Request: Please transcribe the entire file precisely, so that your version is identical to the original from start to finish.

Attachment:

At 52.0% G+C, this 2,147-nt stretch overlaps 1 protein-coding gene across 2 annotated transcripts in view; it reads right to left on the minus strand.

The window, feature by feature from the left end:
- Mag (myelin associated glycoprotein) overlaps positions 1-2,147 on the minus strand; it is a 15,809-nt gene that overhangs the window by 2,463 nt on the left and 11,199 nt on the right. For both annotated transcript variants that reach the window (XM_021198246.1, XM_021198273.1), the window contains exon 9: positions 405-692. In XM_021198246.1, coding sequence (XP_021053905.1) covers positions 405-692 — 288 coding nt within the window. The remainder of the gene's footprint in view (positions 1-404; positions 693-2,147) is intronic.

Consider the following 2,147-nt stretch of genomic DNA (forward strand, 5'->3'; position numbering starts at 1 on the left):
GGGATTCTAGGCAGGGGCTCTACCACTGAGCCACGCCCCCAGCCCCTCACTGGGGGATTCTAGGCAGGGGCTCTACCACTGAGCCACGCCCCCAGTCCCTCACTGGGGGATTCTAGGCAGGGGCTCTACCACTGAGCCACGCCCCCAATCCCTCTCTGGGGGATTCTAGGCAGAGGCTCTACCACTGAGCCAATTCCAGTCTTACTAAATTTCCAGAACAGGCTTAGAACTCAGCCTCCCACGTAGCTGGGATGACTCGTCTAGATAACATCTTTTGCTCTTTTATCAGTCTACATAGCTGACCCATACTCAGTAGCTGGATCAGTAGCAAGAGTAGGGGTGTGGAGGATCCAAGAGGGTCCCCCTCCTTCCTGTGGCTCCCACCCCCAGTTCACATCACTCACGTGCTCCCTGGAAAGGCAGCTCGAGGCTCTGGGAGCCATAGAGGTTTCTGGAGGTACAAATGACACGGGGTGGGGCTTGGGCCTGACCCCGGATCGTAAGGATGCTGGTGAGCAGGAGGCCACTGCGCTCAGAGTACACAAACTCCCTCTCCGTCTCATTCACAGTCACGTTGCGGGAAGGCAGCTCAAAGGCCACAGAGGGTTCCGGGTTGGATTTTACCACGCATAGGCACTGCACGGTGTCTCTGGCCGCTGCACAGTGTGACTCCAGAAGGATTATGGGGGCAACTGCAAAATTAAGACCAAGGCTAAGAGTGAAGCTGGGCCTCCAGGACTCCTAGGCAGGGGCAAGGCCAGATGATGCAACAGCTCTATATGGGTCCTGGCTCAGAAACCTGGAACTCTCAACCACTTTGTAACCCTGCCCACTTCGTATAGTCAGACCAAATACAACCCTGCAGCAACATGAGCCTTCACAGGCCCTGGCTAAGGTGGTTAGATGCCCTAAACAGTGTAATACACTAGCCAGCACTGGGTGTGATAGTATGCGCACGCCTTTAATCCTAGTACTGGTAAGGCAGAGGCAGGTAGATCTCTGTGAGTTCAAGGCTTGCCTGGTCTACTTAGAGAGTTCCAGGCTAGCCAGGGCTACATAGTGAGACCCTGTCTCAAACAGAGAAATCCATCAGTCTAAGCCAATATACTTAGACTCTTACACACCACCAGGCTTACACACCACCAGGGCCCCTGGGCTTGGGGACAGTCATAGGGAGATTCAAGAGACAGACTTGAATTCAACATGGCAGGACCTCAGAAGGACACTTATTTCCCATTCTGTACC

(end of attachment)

At 52.0% G+C, this 2,147-nt stretch overlaps 1 protein-coding gene across 2 annotated transcripts in view; it reads right to left on the minus strand.

The window, feature by feature from the left end:
- Mag (myelin associated glycoprotein) overlaps positions 1-2,147 on the minus strand; it is a 15,809-nt gene that overhangs the window by 2,463 nt on the left and 11,199 nt on the right. For both annotated transcript variants that reach the window (XM_021198246.1, XM_021198273.1), the window contains exon 9: positions 405-692. In XM_021198246.1, coding sequence (XP_021053905.1) covers positions 405-692 — 288 coding nt within the window. The remainder of the gene's footprint in view (positions 1-404; positions 693-2,147) is intronic.

Consider the following 2,147-nt stretch of genomic DNA (forward strand, 5'->3'; position numbering starts at 1 on the left):
GGGATTCTAGGCAGGGGCTCTACCACTGAGCCACGCCCCCAGCCCCTCACTGGGGGATTCTAGGCAGGGGCTCTACCACTGAGCCACGCCCCCAGTCCCTCACTGGGGGATTCTAGGCAGGGGCTCTACCACTGAGCCACGCCCCCAATCCCTCTCTGGGGGATTCTAGGCAGAGGCTCTACCACTGAGCCAATTCCAGTCTTACTAAATTTCCAGAACAGGCTTAGAACTCAGCCTCCCACGTAGCTGGGATGACTCGTCTAGATAACATCTTTTGCTCTTTTATCAGTCTACATAGCTGACCCATACTCAGTAGCTGGATCAGTAGCAAGAGTAGGGGTGTGGAGGATCCAAGAGGGTCCCCCTCCTTCCTGTGGCTCCCACCCCCAGTTCACATCACTCACGTGCTCCCTGGAAAGGCAGCTCGAGGCTCTGGGAGCCATAGAGGTTTCTGGAGGTACAAATGACACGGGGTGGGGCTTGGGCCTGACCCCGGATCGTAAGGATGCTGGTGAGCAGGAGGCCACTGCGCTCAGAGTACACAAACTCCCTCTCCGTCTCATTCACAGTCACGTTGCGGGAAGGCAGCTCAAAGGCCACAGAGGGTTCCGGGTTGGATTTTACCACGCATAGGCACTGCACGGTGTCTCTGGCCGCTGCACAGTGTGACTCCAGAAGGATTATGGGGGCAACTGCAAAATTAAGACCAAGGCTAAGAGTGAAGCTGGGCCTCCAGGACTCCTAGGCAGGGGCAAGGCCAGATGATGCAACAGCTCTATATGGGTCCTGGCTCAGAAACCTGGAACTCTCAACCACTTTGTAACCCTGCCCACTTCGTATAGTCAGACCAAATACAACCCTGCAGCAACATGAGCCTTCACAGGCCCTGGCTAAGGTGGTTAGATGCCCTAAACAGTGTAATACACTAGCCAGCACTGGGTGTGATAGTATGCGCACGCCTTTAATCCTAGTACTGGTAAGGCAGAGGCAGGTAGATCTCTGTGAGTTCAAGGCTTGCCTGGTCTACTTAGAGAGTTCCAGGCTAGCCAGGGCTACATAGTGAGACCCTGTCTCAAACAGAGAAATCCATCAGTCTAAGCCAATATACTTAGACTCTTACACACCACCAGGCTTACACACCACCAGGGCCCCTGGGCTTGGGGACAGTCATAGGGAGATTCAAGAGACAGACTTGAATTCAACATGGCAGGACCTCAGAAGGACACTTATTTCCCATTCTGTACC